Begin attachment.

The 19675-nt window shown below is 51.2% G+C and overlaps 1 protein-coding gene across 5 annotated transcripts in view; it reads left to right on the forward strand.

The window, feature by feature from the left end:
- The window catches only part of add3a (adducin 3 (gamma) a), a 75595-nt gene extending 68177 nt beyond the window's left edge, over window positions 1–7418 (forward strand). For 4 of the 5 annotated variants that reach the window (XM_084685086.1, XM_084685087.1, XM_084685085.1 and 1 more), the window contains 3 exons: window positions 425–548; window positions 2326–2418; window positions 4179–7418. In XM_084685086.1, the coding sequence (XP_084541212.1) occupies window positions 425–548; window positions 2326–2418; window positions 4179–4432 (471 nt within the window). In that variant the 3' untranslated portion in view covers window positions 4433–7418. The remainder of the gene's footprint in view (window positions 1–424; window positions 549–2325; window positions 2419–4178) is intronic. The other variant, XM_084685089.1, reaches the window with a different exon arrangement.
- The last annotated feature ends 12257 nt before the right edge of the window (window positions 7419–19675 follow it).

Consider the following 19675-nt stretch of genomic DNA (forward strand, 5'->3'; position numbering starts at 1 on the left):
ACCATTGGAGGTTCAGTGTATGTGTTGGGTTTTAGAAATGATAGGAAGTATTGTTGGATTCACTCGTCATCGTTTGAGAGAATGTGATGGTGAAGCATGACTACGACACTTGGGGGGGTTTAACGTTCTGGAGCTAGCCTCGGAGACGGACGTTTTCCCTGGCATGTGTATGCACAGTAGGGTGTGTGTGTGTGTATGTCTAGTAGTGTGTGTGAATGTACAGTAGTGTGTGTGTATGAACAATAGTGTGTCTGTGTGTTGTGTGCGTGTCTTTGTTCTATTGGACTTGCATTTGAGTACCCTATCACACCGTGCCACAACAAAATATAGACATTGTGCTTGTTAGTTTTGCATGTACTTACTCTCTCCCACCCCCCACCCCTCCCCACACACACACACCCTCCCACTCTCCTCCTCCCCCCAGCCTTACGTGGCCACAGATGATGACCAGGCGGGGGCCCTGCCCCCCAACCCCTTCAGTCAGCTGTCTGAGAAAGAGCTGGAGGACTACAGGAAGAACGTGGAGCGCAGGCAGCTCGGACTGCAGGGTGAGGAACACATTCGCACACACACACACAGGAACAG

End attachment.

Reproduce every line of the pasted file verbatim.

The 19675-nt window shown below is 51.2% G+C and overlaps 1 protein-coding gene across 5 annotated transcripts in view; it reads left to right on the forward strand.

The window, feature by feature from the left end:
- The window catches only part of add3a (adducin 3 (gamma) a), a 75595-nt gene extending 68177 nt beyond the window's left edge, over window positions 1–7418 (forward strand). For 4 of the 5 annotated variants that reach the window (XM_084685086.1, XM_084685087.1, XM_084685085.1 and 1 more), the window contains 3 exons: window positions 425–548; window positions 2326–2418; window positions 4179–7418. In XM_084685086.1, the coding sequence (XP_084541212.1) occupies window positions 425–548; window positions 2326–2418; window positions 4179–4432 (471 nt within the window). In that variant the 3' untranslated portion in view covers window positions 4433–7418. The remainder of the gene's footprint in view (window positions 1–424; window positions 549–2325; window positions 2419–4178) is intronic. The other variant, XM_084685089.1, reaches the window with a different exon arrangement.
- The last annotated feature ends 12257 nt before the right edge of the window (window positions 7419–19675 follow it).

Consider the following 19675-nt stretch of genomic DNA (forward strand, 5'->3'; position numbering starts at 1 on the left):
ACCATTGGAGGTTCAGTGTATGTGTTGGGTTTTAGAAATGATAGGAAGTATTGTTGGATTCACTCGTCATCGTTTGAGAGAATGTGATGGTGAAGCATGACTACGACACTTGGGGGGGTTTAACGTTCTGGAGCTAGCCTCGGAGACGGACGTTTTCCCTGGCATGTGTATGCACAGTAGGGTGTGTGTGTGTGTATGTCTAGTAGTGTGTGTGAATGTACAGTAGTGTGTGTGTATGAACAATAGTGTGTCTGTGTGTTGTGTGCGTGTCTTTGTTCTATTGGACTTGCATTTGAGTACCCTATCACACCGTGCCACAACAAAATATAGACATTGTGCTTGTTAGTTTTGCATGTACTTACTCTCTCCCACCCCCCACCCCTCCCCACACACACACACCCTCCCACTCTCCTCCTCCCCCCAGCCTTACGTGGCCACAGATGATGACCAGGCGGGGGCCCTGCCCCCCAACCCCTTCAGTCAGCTGTCTGAGAAAGAGCTGGAGGACTACAGGAAGAACGTGGAGCGCAGGCAGCTCGGACTGCAGGGTGAGGAACACATTCGCACACACACACACAGGAACAG